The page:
Unfortunately for Livings, history did repeat itself in a way, as he went unclaimed in the 2006 draft and wound up signing as an undrafted free agent with Cincinnati. After attending their training camp, he did not make the Bengals roster, and was instead sent to the practice squad, where he spent the entire season.

He endured the same process in 2007, going through camp with Cincy, getting released at final cuts and then joining the practice squad. He stayed there for the entire year before being promoted to the main roster for the season finale, although he remained inactive.

The next year, history repeated itself once more as he was cut yet again at the end of training camp and was assigned to the practice squad. It was undoubtedly tough to remain positive, but again, Livings' faith helped him through the adversity.

Finally a door was opened for him when the Bengals were hit with multiple injuries in 2008, which resulted in him being called up to Cincinnati's roster on Nov. 17. He made his NFL debut as a starter in Game 11 of that season.

"It took a large amount of focus, but it was all about what you want," Livings says of his mindset during the difficult times. "I wanted to be a football player, I love the game of football. And believe it or not, my faith in God really grew. That two-year period I went through coming out of high school, it really set me up for the two-and-a-half years that I spent on the practice squad. I had opportunities to leave Cincinnati to go to other teams, but just my faith in God kept me there.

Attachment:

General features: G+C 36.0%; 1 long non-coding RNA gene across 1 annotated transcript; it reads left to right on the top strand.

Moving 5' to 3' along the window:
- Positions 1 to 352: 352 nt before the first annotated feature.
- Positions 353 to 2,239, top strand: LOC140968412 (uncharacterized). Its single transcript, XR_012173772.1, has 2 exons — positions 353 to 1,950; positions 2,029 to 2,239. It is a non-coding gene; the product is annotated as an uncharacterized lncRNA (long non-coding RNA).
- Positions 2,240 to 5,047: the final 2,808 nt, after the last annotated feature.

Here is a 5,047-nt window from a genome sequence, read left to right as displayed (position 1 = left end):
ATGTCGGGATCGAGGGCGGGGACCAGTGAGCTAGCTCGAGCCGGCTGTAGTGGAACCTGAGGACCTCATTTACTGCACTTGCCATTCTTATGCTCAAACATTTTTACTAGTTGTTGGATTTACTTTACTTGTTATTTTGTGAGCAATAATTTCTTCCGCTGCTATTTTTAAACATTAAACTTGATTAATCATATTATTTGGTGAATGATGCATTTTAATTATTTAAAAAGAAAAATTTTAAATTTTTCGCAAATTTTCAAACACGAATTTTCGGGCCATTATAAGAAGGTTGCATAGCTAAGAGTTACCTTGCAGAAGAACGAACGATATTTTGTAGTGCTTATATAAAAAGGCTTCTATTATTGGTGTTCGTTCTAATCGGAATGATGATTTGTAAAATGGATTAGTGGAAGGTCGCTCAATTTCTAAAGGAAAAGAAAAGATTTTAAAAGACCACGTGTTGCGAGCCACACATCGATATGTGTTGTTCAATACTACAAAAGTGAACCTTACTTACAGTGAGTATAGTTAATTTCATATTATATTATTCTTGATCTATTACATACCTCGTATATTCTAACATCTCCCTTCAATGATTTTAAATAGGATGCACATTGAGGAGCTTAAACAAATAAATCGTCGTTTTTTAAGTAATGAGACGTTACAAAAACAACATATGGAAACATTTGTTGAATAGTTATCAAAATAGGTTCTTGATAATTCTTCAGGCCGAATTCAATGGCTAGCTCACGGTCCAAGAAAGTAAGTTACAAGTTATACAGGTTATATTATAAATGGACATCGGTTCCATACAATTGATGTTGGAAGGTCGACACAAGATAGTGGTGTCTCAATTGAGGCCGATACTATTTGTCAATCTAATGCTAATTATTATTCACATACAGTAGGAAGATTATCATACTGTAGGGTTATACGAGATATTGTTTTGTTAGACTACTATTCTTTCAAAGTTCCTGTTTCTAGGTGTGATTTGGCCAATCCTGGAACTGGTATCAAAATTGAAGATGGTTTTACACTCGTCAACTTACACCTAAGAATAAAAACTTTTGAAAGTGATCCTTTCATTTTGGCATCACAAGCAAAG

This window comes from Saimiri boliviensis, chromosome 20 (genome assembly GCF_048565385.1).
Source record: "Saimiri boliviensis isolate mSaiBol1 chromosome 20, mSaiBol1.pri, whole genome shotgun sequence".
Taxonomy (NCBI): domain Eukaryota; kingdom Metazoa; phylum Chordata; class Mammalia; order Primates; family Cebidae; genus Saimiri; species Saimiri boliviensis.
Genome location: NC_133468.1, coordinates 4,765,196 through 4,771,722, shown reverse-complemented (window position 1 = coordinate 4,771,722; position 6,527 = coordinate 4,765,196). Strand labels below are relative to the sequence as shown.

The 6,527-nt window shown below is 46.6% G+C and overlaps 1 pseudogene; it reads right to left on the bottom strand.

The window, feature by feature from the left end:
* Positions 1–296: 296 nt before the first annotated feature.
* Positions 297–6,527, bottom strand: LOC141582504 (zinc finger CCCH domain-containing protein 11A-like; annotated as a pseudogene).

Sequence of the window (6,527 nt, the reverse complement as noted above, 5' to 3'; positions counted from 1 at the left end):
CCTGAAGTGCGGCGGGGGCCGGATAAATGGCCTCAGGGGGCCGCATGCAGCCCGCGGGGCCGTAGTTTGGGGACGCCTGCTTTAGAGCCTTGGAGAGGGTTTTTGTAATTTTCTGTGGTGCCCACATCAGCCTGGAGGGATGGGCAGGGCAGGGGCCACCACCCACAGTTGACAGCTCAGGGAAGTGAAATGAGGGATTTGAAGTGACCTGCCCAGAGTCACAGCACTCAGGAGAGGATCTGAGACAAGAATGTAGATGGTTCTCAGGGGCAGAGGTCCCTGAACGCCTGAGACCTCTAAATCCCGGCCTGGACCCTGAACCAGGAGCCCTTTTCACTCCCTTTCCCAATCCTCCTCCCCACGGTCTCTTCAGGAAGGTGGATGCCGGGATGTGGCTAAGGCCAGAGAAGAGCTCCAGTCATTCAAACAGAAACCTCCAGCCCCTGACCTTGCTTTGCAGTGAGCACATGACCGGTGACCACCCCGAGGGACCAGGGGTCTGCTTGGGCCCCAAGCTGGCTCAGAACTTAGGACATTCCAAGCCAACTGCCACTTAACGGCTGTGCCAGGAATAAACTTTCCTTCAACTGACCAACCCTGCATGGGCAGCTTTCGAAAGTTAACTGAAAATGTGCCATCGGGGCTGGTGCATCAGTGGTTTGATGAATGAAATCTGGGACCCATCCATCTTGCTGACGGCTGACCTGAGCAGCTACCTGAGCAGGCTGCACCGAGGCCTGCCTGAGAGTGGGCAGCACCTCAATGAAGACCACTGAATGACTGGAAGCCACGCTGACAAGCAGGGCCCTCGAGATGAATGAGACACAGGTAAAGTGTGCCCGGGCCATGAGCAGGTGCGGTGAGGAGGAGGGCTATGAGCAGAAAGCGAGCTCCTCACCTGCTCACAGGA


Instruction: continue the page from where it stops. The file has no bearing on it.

"And then the opportunity came, and it was weird. It was around Week 10, a guard and a tackle went down, so I went straight off the practice squad to starting against Pittsburgh that Sunday. My O-Line coach told me, 'Now is your chance, take advantage of it,' and that's what I tried to do. It worked out well."

There's no question that Livings seized his opportunity and ran with it, essentially starting every game for the Bengals from then on. He missed a handful of outings, and was limited in a few more, during the 2009 campaign due to a knee injury, but he started all 16 contests in 2010 and again last season.

Then he became a free agent and was thrilled to sign with the Cowboys.

During his time at LSU, Livings developed a strong friendship with current Cowboys defensive end Marcus Spears, a teammate on that 2003 championship squad. Spears' presence here was one of the factors that drew Livings to Dallas, although he admits that he was looking to move to the Metroplex regardless.

"You don't have to sell anybody on playing for the Dallas Cowboys," Livings says. "To be honest with you, last year during the lockout, me and my family were actually looking for a home here. We were going to make this our home, and by the grace of God, I ended up here in free agency, so I feel blessed to be here. It's about five-and-a-half hours from my hometown, so I can easily just shoot in or shoot out. Plus, Marcus was here, too, and me and Marcus and my wife and his wife are like best friends, even since college, so it's just like a family atmosphere already."

"I know him well, he's like family to me, so we are probably closer than people know," Spears says. "He's a heck of a football player. He knows what he's doing. We expect him to be the guy that he's been the last seven years. He's resilient – just like all of us, though, we've all had to overcome something – but he's done it the right way. He's worked himself from the bottom to get to where he is. You just have a lot of respect for a guy like that. When he got his shot, he performed well and that's what this league is all about. He has the ability to do it for a long time."

Meaning, with any luck, history of a different kind will continue to repeat itself for Livings, who from his left guard position will hopefully help anchor a young offensive line for several years to come.